18 December 2012, 20:04

Magnitsky Act protects olygarchs' interests

Magnitsky Act protects olygarchs' interests
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As controversy flares on over the so-called Magnitsky Act passed in the United States, most experts attribute this extremely unfriendly gesture towards the Russian establishment to the narrow-mindedness, if not foolishness, of American lawmakers. But controversial as it may seem, the Magnitsky Act was drafted in such a way as to enable influential oligarchic clans to exploit it in their economic interests.

For some reason, the U.S. government has focused on the protection of human rights and freedoms specifically in Russia, whose people, it should be said, do not need to be patronized by the U.S. in order to feel free. The fact that the Magnitsky Act became part of a law regulating economic relations proves what may not be immediately obvious, namely that political intrigues are usually driven by practical interests, says Assistant Dean of the World Politics Faculty of the Moscow State University (MGU) Andrei Sidorov.

"Any law, and especially this one, offers an opportunity to crush competitors by all means available, up to putting them on a “black list” - in this case the “Magnitsky list”. The Magnitsky law reflects the interests of a lobby that seeks to prevent its competitor from coming onto the U.S. market. Russia’s membership in the World Trade Organization implies broader trade contacts. Russian business, or at least its innovative part, may potentially appear on the American market. The “Magnitsky list” is a wonderful opportunity to prevent that."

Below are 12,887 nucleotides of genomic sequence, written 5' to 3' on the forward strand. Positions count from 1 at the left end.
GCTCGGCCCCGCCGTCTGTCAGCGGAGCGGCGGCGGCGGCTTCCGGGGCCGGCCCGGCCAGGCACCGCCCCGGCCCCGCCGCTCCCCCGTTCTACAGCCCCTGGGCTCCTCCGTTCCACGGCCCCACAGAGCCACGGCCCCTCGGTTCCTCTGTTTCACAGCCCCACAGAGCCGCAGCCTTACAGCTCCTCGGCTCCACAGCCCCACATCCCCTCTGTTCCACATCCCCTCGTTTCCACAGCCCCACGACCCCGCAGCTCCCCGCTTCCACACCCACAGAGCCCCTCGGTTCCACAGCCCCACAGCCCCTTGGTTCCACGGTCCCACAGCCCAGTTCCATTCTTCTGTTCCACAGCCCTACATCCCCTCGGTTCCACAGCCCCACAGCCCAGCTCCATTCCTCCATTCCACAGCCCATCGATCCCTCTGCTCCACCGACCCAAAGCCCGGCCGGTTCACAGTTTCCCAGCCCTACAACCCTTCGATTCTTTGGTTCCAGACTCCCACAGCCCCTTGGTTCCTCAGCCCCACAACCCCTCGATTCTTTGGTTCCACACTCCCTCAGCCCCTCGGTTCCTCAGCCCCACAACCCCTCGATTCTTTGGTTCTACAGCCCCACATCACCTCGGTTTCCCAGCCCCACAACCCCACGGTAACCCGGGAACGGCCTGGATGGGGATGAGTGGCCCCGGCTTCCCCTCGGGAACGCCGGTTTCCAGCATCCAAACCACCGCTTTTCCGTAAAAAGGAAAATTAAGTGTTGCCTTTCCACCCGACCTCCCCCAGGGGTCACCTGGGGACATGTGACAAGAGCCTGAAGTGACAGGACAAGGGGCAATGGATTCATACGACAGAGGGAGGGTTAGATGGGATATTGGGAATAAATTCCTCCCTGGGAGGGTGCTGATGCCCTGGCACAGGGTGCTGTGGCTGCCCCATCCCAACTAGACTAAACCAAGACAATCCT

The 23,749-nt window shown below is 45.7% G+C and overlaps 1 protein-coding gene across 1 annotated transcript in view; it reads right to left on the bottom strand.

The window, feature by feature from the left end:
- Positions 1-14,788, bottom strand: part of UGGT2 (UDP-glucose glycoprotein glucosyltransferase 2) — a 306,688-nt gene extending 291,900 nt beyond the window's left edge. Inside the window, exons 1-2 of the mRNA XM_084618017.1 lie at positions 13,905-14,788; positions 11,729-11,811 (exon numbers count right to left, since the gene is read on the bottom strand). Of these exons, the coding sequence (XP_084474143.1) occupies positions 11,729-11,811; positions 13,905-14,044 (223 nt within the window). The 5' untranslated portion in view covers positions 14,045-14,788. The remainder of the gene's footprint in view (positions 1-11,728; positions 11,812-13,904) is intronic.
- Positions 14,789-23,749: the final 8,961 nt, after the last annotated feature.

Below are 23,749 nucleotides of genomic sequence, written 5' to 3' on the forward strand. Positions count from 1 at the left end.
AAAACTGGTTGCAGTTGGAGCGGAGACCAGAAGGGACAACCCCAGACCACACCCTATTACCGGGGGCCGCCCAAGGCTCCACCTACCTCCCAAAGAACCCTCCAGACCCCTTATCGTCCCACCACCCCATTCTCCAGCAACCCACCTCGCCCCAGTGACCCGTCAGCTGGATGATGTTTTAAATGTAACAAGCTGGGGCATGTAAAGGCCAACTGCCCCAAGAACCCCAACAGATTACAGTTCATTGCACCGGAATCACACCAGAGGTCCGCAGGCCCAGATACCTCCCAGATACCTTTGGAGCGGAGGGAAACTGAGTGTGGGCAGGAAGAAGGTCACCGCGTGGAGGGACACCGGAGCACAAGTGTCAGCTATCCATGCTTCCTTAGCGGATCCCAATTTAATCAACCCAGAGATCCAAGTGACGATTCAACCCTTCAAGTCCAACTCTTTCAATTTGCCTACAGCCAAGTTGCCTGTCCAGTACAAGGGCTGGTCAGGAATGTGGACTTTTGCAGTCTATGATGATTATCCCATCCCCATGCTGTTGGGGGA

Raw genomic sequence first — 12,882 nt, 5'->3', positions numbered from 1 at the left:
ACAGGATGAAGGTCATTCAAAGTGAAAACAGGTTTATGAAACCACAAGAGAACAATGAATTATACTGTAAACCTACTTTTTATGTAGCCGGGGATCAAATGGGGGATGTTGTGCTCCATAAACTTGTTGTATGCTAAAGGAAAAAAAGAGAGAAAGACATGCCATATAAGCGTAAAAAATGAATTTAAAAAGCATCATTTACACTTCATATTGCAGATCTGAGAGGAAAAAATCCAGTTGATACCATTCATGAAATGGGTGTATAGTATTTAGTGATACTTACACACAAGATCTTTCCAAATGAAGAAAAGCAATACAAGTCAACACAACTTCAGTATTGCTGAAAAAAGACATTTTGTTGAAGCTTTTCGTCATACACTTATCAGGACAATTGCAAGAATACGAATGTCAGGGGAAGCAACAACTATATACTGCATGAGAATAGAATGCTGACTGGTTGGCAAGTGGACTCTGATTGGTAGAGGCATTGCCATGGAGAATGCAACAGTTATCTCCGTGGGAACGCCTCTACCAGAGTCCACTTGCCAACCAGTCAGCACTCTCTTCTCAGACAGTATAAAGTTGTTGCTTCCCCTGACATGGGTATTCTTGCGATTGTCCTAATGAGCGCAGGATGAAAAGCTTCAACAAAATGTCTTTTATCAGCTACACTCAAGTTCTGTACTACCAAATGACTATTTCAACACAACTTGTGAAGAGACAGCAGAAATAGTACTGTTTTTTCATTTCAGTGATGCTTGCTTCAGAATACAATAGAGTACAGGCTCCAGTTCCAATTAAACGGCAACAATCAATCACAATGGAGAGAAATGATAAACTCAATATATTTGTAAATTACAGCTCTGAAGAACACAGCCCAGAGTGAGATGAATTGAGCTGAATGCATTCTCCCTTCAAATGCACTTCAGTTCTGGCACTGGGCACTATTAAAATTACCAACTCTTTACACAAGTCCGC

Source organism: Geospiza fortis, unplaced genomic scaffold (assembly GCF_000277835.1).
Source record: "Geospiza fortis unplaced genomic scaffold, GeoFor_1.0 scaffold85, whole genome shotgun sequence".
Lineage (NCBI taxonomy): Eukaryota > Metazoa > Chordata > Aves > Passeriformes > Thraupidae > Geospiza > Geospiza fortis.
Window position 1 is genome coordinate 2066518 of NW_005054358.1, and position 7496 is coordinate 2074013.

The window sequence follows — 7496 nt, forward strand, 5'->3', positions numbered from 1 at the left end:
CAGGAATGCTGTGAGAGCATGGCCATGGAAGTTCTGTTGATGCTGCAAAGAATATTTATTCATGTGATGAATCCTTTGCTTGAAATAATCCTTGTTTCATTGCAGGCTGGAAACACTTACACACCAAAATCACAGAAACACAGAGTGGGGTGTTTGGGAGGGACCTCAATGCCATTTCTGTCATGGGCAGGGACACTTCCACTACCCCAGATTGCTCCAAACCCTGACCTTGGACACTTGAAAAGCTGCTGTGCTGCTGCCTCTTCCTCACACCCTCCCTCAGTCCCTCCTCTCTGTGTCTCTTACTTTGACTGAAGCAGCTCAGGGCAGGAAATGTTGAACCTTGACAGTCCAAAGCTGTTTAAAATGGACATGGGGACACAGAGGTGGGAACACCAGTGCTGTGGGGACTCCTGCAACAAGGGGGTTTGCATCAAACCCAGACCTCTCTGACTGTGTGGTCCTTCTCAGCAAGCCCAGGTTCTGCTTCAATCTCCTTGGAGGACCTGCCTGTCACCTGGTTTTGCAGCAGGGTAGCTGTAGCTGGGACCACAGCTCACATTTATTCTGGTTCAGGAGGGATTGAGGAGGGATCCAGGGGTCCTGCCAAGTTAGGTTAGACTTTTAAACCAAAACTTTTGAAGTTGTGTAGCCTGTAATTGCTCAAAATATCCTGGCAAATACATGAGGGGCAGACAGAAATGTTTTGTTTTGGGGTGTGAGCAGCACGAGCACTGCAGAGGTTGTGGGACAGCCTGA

The above list is an open one. Moreover, it has no definite criteria, which means that there are no arguments whatsoever a suspected wrongdoer could use to prove his innocence. Because supporting human rights in Russia is not what the Magnitsky Act is really meant to achieve.

A New York University professor and an expert on Russia, Stephen Cohen, likened the adoption of the Magnitsky Act by U.S. lawmakers to the aggressive behavior of a drunken street gang. He expects numerous lobbying groups and all sorts of intrigues to blossom around the Magnitsky Act. These groups will reel around key lawmakers, whispering into their ears which of the bad Russian guys deserve to be punished, while oligarchs will use such groups to square accounts with and set up their rivals and take away the property these rivals have in the United States, Professor Cohen remarks.

The Magnitsky Act may seriously hamper cooperation between Russia and the U.S. over important issues such as the struggle against international terrorism, drug trafficking and slave trade. Pessimists fear cooperation may be curtailed along all key avenues. As Professor Cohen said, Russia and the United Sates lived apart throughout the “Сold War” years, and now the Magnitsky Act will drive them even farther apart.

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